The former management building hosts the main exhibition of Dachau Concentration Camp. There are some remains of the former cruelties, but overall the building is just grey and neutral inside. The main exhibition takes you through different ages of Dachau concentration camps, including how life changed (not only by different people held there). The whole exhibition is very illustrative (again, this makes this place unsuitable for young children). It starts at the very early days of the camp, explaining how the Nazi party could become that powerful. It also illustrates the fate of the first prisoners in Dachau.
In this section, you also learn how arriving new prisoners have been registered and how they had to leave all their belongings and especially valuables. The prisoners were de-personalized, e.g. by cutting off their entire hair. The former prisoners’ bath, which has been rarely available to the victims, also illustrates the cruelties by the SS to the imprisoned. There have even been a few trials against these abuses at the beginning, but of course, the Nazis more and more replaced the judges.
Over time, Dachau Concentration Camp became more and more crowded (so that the camp by far exceeded its capacity). Random prisoner murders happened as regularly as well as people simply dying due to the massive workload they had to fullfil. The exhibition splits the history of the camp into two era, 1939 to 1942 and the time thereafter until its liberation. Especially in its later years, diseases became more regular so that there were disinfection troops. Short before the liberation of Dachau, there were riots among the prisoners, as the situation was just unbearable. At the end of these sections, you may also watch the original Dachau concentration entrance gate – which is nowadays highly secured against (a new attempt of) theft.
Towards the end of the main exhibition, there are some references to one of the outposts of Dachau Concentration Camp, Allach – Karlsfeld. You learn about the camp and its importance for the industry, especially for BMW. There are quite a lot of original exhibits. Next door, there is a room of remembrance with memorials for numerous individuals and groups of people.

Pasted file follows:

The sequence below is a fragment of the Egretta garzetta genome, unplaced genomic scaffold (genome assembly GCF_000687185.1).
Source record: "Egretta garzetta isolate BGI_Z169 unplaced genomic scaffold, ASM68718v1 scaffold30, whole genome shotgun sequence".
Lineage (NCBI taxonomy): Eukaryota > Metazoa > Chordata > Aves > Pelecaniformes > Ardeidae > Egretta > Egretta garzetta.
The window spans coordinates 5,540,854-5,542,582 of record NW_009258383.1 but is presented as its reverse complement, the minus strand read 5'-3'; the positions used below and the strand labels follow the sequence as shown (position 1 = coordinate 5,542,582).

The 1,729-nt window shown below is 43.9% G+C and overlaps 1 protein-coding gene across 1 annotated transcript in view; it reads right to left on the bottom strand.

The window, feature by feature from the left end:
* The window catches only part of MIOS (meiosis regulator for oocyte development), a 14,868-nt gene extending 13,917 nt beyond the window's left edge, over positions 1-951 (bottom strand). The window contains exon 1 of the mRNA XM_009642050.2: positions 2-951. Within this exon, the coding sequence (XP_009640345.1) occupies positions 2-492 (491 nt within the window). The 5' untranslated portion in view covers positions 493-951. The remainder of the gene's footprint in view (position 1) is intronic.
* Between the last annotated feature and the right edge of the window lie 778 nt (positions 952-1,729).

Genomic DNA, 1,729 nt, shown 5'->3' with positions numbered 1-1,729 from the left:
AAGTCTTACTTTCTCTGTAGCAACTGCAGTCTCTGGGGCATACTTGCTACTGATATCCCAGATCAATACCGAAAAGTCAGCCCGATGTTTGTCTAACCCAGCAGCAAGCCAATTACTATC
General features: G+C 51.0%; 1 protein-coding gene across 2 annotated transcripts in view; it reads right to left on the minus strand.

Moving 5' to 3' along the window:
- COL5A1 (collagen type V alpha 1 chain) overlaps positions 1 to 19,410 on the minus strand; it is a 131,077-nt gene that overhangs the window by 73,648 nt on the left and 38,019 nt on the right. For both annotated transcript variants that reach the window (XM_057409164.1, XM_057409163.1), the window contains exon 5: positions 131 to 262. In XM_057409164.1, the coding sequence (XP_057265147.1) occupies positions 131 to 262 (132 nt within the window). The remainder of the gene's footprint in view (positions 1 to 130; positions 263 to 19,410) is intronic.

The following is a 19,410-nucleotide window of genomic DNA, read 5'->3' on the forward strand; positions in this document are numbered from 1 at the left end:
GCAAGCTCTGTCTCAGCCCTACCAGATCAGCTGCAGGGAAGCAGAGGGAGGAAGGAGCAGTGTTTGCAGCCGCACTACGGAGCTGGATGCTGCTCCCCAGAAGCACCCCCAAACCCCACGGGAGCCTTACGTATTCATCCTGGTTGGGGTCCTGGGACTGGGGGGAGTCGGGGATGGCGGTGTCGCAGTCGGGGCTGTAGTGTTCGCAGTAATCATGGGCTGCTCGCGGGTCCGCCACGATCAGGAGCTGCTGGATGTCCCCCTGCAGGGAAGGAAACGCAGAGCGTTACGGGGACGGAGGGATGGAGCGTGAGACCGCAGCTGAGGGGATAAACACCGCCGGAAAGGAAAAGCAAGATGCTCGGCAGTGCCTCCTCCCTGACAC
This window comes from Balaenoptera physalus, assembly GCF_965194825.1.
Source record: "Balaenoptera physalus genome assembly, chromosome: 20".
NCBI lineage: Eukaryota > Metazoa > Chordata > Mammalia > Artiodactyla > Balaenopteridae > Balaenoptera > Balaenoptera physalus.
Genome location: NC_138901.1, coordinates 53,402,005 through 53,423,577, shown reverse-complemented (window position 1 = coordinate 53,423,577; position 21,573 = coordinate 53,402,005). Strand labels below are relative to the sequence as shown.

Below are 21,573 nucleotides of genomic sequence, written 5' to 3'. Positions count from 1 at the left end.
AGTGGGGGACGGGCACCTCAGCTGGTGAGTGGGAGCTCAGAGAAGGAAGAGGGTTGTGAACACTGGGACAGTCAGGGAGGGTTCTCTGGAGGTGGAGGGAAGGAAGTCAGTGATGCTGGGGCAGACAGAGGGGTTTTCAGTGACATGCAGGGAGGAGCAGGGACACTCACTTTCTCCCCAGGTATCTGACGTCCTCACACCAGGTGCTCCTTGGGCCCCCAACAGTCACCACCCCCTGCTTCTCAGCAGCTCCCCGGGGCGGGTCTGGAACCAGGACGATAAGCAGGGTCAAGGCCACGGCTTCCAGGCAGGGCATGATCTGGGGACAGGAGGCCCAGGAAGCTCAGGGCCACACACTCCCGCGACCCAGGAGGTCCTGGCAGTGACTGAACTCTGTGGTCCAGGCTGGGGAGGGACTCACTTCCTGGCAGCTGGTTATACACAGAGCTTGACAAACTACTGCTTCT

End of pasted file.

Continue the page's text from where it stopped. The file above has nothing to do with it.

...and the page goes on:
Dachau Concentration Camp Grounds
You typically visit the main exhibition of Dachau Concentration Camp before you head to the grounds and the other locations of the memorial site. Even though it just represents the core area of the former concentration camp, it is large and requires a lot of walking.
Barracks and Grounds
Like most of the original concentration camp grounds, most of the barracks have been destroyed after liberation of the camp. The location of the original barracks are however marked on the ground, Barrack 1 has been rebuilt in order to illustrate the life of the prisoners. Due to Covid-19, you could unfortunately not get into the barracks. Apart from that, you see the wide area with the walls and watchtowers. If you approached these ones too closely, you were subject of being shot immediately. The impressive installation in front of the main building was in restoration process during my visit (thus, you just see a poster of it on some pictures).
On the pictures below, you see the markings of the original barracks’ locations. The area is really wide and requires quite some walking.
Close to the Northern and of the memorial side, there is an illustration how additional trenches and barb wire has been used to prevent the prisoners from fleeing.
Religious Memorials / Places of Worship
The Northern end of the memorial hosts three places of workshop. On top, you see the protestant Church of Reconciliation (Evangelische Versöhnungskirche), followed by the catholic Agony of Christ Chapel (Todesangst Christi Kapelle). Next to them is the Jewish place of worship. The orthodox place is a bit hidden, closer to the crematories (see below). Former organisational building are nowadays used by Carmelite nuns.
Crematories and Burial Sites